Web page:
“The fact that the Dutch Intelligence Services participated with the CIA in these operations is now clear to me. But why? I cannot answer that question yet.”
Senior Research Fellow at the Ad de Jonge Institute for Intelligence and Security Studies.
A new book contradicts the traditional view that only American and British spooks were active behind the Iron Curtain. The book, written by Cees Wiebes and released today, documents that Dutch Intelligence Services operated with the CIA behind the Iron Curtain.
The book reveals for the first time that the Foreign Intelligence Service (BID) and the National Security Service (BVD) played a far bigger role than previously believed. The Dutch secret services and the CIA were running highly secret operations in the former Soviet Union, in countries like Romania, Bulgaria, Albania and Czechoslovakia.
Cees Wiebes is the first Dutch researcher who had exclusive access to the archives of the former intelligence and security services in Romania, Bulgaria, Hungary and Poland. He also had access to secret documents from the Ministry of General Affairs and the AIVD
The CIA provided fund, support, and training. The Agency also supplied equipment: radio equipment, encryption codes, weapons and poison pills to commit suicide upon discovery.
The pill was used by one of the five agents parachuted in the first operation in Romania. The other four members of that team were executed.
The agents were trained in Fort Spijkerboor, a fortress located on the west dike of the Beemster, at Spijkerboor in the Dutch province of North Holland.
Failure and Questionable Recruits
Most operations behind the Iron Curtain usually ended in failure. Dozens of parachuted agents died. Wiebes attributes the high rate of failure to bad intelligence on the Soviet Union but also because of successful counter-espionage by the Communist intelligence and security services.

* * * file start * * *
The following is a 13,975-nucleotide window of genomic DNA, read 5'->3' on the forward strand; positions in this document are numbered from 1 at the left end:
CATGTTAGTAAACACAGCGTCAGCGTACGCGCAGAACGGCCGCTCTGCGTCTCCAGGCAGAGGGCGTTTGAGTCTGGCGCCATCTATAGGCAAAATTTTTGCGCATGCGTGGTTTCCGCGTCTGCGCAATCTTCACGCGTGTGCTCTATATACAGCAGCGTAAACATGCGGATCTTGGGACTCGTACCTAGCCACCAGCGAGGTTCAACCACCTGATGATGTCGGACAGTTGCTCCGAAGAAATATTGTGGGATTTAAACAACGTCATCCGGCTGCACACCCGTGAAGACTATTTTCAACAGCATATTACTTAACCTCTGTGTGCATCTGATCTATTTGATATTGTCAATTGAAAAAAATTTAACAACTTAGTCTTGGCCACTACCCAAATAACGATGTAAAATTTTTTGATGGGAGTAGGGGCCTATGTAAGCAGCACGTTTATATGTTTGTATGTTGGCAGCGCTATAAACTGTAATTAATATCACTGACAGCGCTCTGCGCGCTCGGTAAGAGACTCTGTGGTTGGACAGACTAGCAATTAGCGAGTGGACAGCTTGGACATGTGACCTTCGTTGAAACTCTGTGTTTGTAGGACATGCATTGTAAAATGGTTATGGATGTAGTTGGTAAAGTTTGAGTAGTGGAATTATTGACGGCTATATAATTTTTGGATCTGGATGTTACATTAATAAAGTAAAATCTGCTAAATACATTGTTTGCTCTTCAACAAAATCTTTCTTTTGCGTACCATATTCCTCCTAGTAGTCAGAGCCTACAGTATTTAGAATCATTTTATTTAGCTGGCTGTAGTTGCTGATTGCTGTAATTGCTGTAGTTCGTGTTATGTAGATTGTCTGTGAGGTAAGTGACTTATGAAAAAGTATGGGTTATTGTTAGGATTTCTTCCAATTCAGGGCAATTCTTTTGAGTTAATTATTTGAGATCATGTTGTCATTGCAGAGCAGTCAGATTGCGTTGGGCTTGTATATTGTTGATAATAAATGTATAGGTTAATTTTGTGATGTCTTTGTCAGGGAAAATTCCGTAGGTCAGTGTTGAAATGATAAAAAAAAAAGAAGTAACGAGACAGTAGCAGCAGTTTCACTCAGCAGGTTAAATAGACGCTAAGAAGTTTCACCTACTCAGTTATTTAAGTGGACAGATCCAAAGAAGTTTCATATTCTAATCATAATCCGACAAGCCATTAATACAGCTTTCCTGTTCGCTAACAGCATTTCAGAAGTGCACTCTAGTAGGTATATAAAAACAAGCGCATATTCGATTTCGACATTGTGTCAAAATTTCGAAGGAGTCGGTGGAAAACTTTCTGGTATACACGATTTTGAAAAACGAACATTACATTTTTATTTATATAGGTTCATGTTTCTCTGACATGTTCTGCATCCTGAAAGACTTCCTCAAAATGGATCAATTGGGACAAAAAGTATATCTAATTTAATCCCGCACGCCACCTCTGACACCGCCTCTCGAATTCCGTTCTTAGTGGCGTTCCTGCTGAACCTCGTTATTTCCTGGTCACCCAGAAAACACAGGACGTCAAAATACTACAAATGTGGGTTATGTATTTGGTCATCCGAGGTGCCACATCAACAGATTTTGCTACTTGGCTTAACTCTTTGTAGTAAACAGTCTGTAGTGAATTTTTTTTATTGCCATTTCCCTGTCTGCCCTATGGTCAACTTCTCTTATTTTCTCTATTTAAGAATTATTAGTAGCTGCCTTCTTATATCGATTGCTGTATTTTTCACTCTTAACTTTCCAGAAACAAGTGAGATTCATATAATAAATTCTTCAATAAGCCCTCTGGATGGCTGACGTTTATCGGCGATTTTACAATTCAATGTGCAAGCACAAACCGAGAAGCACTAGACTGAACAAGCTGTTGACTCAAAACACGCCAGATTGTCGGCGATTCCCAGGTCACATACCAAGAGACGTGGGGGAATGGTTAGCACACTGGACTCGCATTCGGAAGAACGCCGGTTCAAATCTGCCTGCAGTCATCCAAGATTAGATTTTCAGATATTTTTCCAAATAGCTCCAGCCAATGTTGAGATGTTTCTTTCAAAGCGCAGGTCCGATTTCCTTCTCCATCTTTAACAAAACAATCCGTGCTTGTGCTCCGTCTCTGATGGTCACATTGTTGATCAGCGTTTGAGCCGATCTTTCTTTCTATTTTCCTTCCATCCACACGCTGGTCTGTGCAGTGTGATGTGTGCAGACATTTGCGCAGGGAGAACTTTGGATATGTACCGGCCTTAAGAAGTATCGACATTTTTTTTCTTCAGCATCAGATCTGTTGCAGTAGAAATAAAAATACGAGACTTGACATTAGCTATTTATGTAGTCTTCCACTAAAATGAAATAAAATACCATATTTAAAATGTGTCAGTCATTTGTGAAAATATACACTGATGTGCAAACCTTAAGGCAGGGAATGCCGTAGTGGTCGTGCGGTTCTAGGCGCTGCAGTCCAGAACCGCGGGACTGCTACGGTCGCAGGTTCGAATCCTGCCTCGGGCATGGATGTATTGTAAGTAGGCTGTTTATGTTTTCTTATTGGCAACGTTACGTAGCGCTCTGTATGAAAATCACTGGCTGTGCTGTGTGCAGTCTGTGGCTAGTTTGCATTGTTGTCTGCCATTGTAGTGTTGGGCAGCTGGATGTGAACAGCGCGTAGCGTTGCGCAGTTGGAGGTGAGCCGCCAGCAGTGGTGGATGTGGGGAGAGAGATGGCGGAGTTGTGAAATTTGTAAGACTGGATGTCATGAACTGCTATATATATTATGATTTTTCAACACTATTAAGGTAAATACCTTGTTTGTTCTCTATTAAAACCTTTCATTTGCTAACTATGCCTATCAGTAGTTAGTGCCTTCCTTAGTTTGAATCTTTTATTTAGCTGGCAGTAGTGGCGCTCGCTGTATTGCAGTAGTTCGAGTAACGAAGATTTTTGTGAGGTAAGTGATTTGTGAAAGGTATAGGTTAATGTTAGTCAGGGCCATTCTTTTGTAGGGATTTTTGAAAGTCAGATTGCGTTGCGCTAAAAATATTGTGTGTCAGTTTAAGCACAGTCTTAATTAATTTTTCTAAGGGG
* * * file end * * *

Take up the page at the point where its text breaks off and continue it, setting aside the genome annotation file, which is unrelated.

Like the American and British Intelligence Agencies, the Dutch Intelligence Services did not hesitate to recruit agents involved in war crimes: former SS, Gestapo and Waffen SS.
A few Successes
Not all operations ended in great failure. Wiebes discusses how two operations — “Operation Tom” and “Operation Armchair” — actually provided some intelligence.
Most missions intended to gather information regarding the economy, political and military issues but also intelligence on factories, supply of raw materials, the overall mood among the working population, the amount of their salary and social unrest.
Some of these operations involved real scientists, including nuclear scientists.
About the Ad de Jonge Center for Intelligence and Security Studies
The Ad de Jonge Center for Intelligence and Security Studies focuses on education, research and knowledge valorisation in the field of intelligence and security services. The center looks at the interaction between security policies on the one hand and civil rights and privacy on the other. More grounds for discussion in this field are offered by the development of new technology, increasing use of the internet and the threat transnational terrorism poses. Relevant issues in this respect are the quality of intelligence analyses and the relationship between government, business and individuals Debates on these topics do not only touch upon societal matters, but also closely relate to different academic disciplines such as History, Law, Political Science, Mathematics and Computer Science. Within this interdisciplinary realm, both research skills deserve a close look, as well as a look at the specific angles the different disciplines have to offer.